The Tatas, which on 27th June failed to get any relief from the Calcutta High Court, had challenged the Singur Land Rehabilitation and Development (SLRD) Act, passed by the state assembly for taking back possession of the land and distributing it among farmers who owned them before acquisition by the previous Left Front government.

Tatas have filed the appeals against the orders of the high court which rejected its plea to restrain the state government from taking back possession and distribution of land to farmers.

The petitions said the state government was allegedly indulging in ‘colourable exercise of power’ on Singur land issue.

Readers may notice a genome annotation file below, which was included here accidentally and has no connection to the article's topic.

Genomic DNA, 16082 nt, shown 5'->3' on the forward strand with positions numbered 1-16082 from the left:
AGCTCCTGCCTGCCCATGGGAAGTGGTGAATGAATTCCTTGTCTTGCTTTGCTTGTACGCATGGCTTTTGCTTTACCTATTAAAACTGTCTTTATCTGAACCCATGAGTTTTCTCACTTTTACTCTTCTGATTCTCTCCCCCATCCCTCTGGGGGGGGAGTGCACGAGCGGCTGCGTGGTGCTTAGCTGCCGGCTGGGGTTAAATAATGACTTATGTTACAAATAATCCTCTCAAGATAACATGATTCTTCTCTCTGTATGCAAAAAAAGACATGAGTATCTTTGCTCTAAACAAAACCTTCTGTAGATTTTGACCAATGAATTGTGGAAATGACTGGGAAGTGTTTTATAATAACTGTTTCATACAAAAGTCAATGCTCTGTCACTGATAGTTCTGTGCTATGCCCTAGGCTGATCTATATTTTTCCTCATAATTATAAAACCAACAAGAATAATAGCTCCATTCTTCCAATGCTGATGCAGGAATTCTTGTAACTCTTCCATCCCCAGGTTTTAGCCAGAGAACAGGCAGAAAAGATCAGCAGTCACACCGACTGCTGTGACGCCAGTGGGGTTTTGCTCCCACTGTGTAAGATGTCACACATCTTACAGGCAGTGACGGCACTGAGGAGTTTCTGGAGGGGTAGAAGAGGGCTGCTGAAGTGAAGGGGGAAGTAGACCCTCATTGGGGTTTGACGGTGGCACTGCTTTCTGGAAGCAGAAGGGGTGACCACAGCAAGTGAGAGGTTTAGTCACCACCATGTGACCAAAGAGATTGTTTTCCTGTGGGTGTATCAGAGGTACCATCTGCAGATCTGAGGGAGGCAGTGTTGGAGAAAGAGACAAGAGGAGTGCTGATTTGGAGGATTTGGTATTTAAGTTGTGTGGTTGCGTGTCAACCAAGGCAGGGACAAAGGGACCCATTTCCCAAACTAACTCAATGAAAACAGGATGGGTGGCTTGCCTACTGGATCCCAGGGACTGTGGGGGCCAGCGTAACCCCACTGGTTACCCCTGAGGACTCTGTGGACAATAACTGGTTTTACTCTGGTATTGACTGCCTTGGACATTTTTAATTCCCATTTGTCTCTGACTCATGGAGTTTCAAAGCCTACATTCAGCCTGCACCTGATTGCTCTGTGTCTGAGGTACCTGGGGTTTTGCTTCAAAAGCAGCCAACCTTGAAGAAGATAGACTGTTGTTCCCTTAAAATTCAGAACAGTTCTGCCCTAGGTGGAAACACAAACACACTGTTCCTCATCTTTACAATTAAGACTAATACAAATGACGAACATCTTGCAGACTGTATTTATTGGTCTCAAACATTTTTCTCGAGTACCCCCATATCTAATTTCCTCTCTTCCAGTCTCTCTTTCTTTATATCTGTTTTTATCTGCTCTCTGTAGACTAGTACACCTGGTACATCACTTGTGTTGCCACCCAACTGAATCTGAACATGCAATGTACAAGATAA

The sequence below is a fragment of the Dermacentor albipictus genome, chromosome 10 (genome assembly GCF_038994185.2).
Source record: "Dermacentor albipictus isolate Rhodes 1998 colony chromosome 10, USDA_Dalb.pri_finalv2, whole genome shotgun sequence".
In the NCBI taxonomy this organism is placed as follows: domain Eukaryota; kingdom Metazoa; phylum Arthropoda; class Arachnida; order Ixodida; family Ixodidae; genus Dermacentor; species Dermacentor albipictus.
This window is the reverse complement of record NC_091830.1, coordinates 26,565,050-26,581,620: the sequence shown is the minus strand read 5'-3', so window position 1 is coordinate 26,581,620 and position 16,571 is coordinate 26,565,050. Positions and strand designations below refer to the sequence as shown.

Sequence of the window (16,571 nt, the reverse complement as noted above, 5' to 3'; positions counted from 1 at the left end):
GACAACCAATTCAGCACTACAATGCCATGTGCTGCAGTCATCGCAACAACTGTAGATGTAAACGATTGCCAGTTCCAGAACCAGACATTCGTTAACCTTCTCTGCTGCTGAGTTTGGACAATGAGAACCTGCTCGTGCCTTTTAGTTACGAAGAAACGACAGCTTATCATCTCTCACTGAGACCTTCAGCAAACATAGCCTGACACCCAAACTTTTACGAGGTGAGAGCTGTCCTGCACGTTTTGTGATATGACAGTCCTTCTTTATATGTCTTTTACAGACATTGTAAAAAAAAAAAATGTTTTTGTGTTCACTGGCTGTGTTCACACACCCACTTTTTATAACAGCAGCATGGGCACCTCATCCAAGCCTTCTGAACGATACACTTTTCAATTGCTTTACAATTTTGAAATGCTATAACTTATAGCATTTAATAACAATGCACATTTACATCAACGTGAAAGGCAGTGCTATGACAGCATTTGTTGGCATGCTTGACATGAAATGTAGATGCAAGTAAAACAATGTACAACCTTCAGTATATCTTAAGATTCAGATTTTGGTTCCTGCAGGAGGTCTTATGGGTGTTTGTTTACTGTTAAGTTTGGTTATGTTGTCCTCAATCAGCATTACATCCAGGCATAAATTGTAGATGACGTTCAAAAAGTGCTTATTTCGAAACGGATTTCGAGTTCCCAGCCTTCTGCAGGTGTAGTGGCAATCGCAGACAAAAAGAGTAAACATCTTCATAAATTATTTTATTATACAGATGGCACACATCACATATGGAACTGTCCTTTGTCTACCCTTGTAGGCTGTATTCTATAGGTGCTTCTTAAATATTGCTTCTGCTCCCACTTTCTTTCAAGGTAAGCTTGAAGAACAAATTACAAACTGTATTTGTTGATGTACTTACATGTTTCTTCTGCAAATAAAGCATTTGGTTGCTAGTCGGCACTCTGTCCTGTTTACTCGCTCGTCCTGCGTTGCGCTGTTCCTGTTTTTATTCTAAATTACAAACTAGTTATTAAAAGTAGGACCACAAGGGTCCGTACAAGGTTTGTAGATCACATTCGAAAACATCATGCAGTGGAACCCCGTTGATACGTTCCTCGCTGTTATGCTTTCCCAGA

Tatas alleged the state government has been ‘illegally’ taking possession of land by using police force.

The company had said that in view of ‘vandalism’ and ‘looting’ of goods at the factory site, the land should be returned immediately to Tata.

Tata Motors had filed separate petitions challenging two Calcutta High Court orders dated 23rd June and 27th June.

On 23rd June, the high court had refused to entertain the company’s plea seeking directions to restrain the state government from taking possession of the about 1000 acre land.

The company had also filed another plea in the high court on 27th June, unsuccessfully challenging the SLRD Act and rules and notification since 20th June.

It had also sought a direction to restrain the state government from distributing land to original owners and farmers thus creating a third party interest.

User

RBI deputy governor calls for paperless, chequeless, cashless banking